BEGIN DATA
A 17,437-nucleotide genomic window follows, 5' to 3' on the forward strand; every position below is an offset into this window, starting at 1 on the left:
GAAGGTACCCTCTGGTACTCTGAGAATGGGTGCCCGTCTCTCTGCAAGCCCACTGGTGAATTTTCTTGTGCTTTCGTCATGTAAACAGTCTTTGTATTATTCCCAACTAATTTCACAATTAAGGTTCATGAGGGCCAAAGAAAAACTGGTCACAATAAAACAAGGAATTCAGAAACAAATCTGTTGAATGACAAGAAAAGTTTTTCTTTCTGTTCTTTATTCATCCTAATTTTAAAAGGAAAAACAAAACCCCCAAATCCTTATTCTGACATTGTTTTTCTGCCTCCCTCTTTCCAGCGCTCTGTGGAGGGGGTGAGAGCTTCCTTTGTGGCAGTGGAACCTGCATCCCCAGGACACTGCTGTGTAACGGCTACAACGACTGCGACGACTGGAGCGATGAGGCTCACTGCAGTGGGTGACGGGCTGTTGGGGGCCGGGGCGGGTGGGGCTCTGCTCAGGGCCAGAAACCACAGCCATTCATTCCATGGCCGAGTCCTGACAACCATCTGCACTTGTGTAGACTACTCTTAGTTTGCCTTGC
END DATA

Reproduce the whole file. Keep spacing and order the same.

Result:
A 17,437-nucleotide genomic window follows, 5' to 3' on the forward strand; every position below is an offset into this window, starting at 1 on the left:
GAAGGTACCCTCTGGTACTCTGAGAATGGGTGCCCGTCTCTCTGCAAGCCCACTGGTGAATTTTCTTGTGCTTTCGTCATGTAAACAGTCTTTGTATTATTCCCAACTAATTTCACAATTAAGGTTCATGAGGGCCAAAGAAAAACTGGTCACAATAAAACAAGGAATTCAGAAACAAATCTGTTGAATGACAAGAAAAGTTTTTCTTTCTGTTCTTTATTCATCCTAATTTTAAAAGGAAAAACAAAACCCCCAAATCCTTATTCTGACATTGTTTTTCTGCCTCCCTCTTTCCAGCGCTCTGTGGAGGGGGTGAGAGCTTCCTTTGTGGCAGTGGAACCTGCATCCCCAGGACACTGCTGTGTAACGGCTACAACGACTGCGACGACTGGAGCGATGAGGCTCACTGCAGTGGGTGACGGGCTGTTGGGGGCCGGGGCGGGTGGGGCTCTGCTCAGGGCCAGAAACCACAGCCATTCATTCCATGGCCGAGTCCTGACAACCATCTGCACTTGTGTAGACTACTCTTAGTTTGCCTTGC